This paper aims to analytically show that in an over-lapping-generation (OLG) model, low earning cohorts bear unwanted risk and absorb higher economic cost than high earning cohorts do.
This paper aims to consider the individual's risk appetite, using a simple utility function, based on consumptions and discount rates in each period. This paper calibrates the model according to teh Israeli pension system as a representative of a small open developed organization for economic cooperation and development country. Israel is considered as unique case study in the pension landscape, as it implements almost pure defined contribution pension scheme with continuous trend of pension market capitalization (Giorno and Jacques, 2016). Hence, this study finds Israel suitable for examining the theoretical mix of pension scheme. That model enables exploring combined solutions for adequate old age benefits, involving the first and the second pension pillars, under fiscal constraints.
It comes out that for risk-averse individuals, the optimal degree of funding is negatively correlated to asset returns' volatility and positively correlated to earning decile level. The neglect of risk and individual's current earning level will thus overstate the contribution level and funded percentage from total contributions. Moreover, even in an economy with minimum government intervention, and highly developed private pension fund with high average of rate of return, the authors find it is optimal that the pension system contains a sizeable unfunded pillar. This paper innovates by revealing a socio-economic anomaly in design of mix pension systems in favor of high earning cohorts on the expense of economic loss of low earning cohorts.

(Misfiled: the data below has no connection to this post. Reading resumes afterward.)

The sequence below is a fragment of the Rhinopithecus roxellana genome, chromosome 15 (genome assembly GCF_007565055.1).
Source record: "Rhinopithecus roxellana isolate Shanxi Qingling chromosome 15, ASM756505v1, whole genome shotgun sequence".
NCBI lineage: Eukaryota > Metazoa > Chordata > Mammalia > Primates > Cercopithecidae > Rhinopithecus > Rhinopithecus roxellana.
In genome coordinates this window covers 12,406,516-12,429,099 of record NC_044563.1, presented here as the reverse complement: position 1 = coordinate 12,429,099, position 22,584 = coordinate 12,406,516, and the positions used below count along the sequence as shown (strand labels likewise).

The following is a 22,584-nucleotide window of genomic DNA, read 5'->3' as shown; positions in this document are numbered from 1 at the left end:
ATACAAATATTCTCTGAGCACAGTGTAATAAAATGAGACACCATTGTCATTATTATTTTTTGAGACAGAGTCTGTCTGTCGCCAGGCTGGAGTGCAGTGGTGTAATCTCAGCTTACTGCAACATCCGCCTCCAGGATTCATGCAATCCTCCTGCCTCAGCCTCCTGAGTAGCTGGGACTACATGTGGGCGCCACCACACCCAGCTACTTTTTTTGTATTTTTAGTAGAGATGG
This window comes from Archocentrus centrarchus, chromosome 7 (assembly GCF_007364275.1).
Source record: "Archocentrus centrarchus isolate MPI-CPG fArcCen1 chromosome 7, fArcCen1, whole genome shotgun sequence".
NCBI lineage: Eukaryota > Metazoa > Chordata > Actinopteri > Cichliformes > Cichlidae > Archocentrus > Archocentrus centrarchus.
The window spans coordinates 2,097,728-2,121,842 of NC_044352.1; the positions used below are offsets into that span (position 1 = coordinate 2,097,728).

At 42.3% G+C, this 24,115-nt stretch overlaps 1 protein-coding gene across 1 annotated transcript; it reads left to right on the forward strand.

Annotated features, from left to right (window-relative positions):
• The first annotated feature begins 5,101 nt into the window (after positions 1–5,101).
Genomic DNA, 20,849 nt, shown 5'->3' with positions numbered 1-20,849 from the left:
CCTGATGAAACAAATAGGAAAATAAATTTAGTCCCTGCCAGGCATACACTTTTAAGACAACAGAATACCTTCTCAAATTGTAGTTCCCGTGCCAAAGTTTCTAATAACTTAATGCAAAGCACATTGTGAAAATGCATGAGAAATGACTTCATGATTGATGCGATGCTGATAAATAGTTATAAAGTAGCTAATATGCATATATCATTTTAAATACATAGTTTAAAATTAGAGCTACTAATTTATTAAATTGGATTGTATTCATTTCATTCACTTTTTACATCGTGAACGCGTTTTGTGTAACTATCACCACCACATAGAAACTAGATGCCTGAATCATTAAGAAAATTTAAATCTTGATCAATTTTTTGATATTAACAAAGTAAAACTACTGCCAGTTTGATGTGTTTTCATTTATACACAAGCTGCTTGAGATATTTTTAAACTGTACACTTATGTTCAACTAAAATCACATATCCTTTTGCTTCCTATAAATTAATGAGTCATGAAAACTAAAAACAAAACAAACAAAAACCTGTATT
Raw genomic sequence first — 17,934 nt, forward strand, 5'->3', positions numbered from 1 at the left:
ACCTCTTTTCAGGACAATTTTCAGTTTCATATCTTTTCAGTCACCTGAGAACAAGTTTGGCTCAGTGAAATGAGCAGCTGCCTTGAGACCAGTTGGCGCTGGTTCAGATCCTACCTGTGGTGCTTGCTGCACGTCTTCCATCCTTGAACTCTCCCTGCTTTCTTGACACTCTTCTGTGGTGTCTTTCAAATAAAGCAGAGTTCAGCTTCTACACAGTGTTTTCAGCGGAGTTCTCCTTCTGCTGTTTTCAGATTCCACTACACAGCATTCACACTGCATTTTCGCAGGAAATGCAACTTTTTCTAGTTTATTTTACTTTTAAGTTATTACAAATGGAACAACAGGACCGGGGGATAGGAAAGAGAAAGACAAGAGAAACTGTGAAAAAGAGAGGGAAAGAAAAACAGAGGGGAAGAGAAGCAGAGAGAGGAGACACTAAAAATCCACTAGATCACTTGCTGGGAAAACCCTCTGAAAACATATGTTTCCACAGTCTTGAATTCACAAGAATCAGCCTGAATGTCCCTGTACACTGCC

The model presented in this paper could be implemented in countries with mix pension systems, as an alternative to public social transfers or means tested, alleviating poverty and inequality in old age. Additionally, this model could raise the public awareness of the financial sustainability of the unfunded pay-as-you-go pillar to diversify financial risk in pension systems, especially for low earning cohort in society.
One area of research that is particularly relevant in this context concerns the issue of alleviating poverty and income inequality. It is often stressed that the prevention of old age poverty is among the central targets of well-designed pension system (Holzmann and Hinz, 2005). The conceptualization of minimum pension guarantee used in this composition allows to clearly capturing the notion of such a poverty and social targets as an integral part of the pension system rolls.
This paper innovates by revealing a socio-economic anomaly in design of mix pension systems in favor of high earning cohorts on the expense of economic loss of low earning cohorts. That comes to realize through the level of total contribution rates and funded share that are generally optimal for high earning cohorts but not for low earning cohorts. This paper identifies that the effect of anomaly is most significant in a market characterized with high income-inequality level. This paper finds that imposing intra-generational risk sharing instrument in the form of minimum pension guarantee can re-balance pension design among different earning cohorts. This solution demonstrates balancing effect on the entire economy.
On behalf of the authors, the corresponding author states that there is no conflict of interest.
Wolf, I. and Caridad y Ocerin, J.M. (2021), "The transition to a multi-pillar pension system: the inherent socio-economic anomaly", Journal of Financial Economic Policy, Vol. ahead-of-print No. ahead-of-print. https://doi.org/10.1108/JFEP-07-2020-0162
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